A Hillsong spokesperson confirmed an “annual high school aged youth camp” is underway at Glenrock State Conservation Park in Newcastle.
Witnesses said the church’s camp resembles a music festival, with tents set up with live music and DJs playing along with “a lot of people”.
On Thursday night, NSW Health said it had “requested Hillsong immediately stop singing and dancing at an event being held in the Newcastle area”, saying it was a breach of the Public Health Order.
Health Minister Brad Hazzard said the Hillsong event was “clearly in breach of both the spirit and intent of the Order, which is in place to help keep the community safe”.
Chief Health Officer Dr Kerry Chant said singing and dancing at large events posed a high risk of COVID-19 transmission.
Danyon Clinton, a resident of the area, claimed to have seen a large number of people under a tent, saying it looked like a music festival.
“It looks like any sort of event you’d have in a public place or a music festival sort of thing,” he said.
Hillsong has denied any claims that the camp was a music festival.
“These events are our annual high school aged youth camps, and are not similar to a music festival in any way,” a Hillsong spokesperson said in a statement.
“Our camps involve primarily outdoor recreational activities including sports and games.
“We follow strict COVID procedures and adhere to government guidelines.
“Outdoor Christian services are held during the camp but these are only a small part of the program, and any singing is only a small part of each service.
“It’s a bit of a double standard that this can happen and music festivals can’t go ahead,” Mr Clinton said.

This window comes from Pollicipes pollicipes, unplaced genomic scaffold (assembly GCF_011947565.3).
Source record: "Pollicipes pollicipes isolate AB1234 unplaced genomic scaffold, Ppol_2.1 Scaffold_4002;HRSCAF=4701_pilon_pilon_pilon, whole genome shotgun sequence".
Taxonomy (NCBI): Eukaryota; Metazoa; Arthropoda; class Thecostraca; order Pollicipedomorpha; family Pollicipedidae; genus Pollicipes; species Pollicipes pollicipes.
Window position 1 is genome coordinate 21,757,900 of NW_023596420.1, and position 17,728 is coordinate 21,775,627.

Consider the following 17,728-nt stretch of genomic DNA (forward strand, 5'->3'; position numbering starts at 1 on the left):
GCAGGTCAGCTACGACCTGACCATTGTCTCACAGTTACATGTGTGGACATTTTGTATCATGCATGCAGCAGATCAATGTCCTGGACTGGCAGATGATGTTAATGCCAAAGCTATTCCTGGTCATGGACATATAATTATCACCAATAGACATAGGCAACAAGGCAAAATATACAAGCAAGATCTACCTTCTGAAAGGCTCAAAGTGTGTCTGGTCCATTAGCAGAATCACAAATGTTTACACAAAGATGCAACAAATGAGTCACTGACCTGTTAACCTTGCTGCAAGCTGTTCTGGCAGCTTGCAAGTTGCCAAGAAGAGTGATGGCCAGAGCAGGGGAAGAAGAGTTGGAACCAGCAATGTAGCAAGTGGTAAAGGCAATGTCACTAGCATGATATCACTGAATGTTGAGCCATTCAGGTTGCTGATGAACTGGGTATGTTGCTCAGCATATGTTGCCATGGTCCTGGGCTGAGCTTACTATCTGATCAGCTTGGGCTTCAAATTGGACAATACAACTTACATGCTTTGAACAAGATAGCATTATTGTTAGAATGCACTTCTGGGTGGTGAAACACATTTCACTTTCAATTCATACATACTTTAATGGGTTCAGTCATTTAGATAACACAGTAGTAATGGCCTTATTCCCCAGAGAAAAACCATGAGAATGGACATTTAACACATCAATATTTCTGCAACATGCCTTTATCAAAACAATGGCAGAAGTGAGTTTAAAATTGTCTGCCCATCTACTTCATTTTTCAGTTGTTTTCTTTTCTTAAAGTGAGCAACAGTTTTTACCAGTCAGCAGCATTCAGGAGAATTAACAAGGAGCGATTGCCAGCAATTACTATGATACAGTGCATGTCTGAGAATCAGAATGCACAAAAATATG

Local Ben Burdekin also said it feels like a “double standard” and the community is angered by the event.
“There’s live music coming from beneath the tent, and lots of people underneath it. It just looks like one big festival,” he said.
“It feels like there is some protection around organisations that get to hold these things while so many other events have been cancelled.”
Hospitality venues have taken a stand against the event, with Chippendale pub the Lord Gladstone rebranding as The Gladsong Hotel and hosting a one-day “Sunday service” event on January 23.
Brisbane rock group DZ Deathrays also hit out at the event, saying it’s a “slap in the face to the arts industry”.
Earlier, NSW Health had addressed the event in a statement, saying “people attending religious services generally remain in fixed positions and masks are mandatory for these indoor gatherings.
“COVID-19 Safe Check-in is also required at hospitality venues, nightclubs, places of worship, funerals, memorial services, or gatherings afterwards.
“NSW Health encourages people to avoid large gatherings and minimise high-risk activities where possible, including singing.”
It later released the statement saying Hillsong had been asked to immediately stop singing and dancing at the event.
Under NSW public health orders, singing and dancing at music festivals, hospitality venues, nightclubs, entertainment facilities and major recreation facilities is prohibited to curb the spread of Omicron.
“These settings are deemed as high risk due to increased movement and mingling within and across these venues, the influence of alcohol consumption, and the removal of masks in these settings to consume food and drink,” NSW Health said.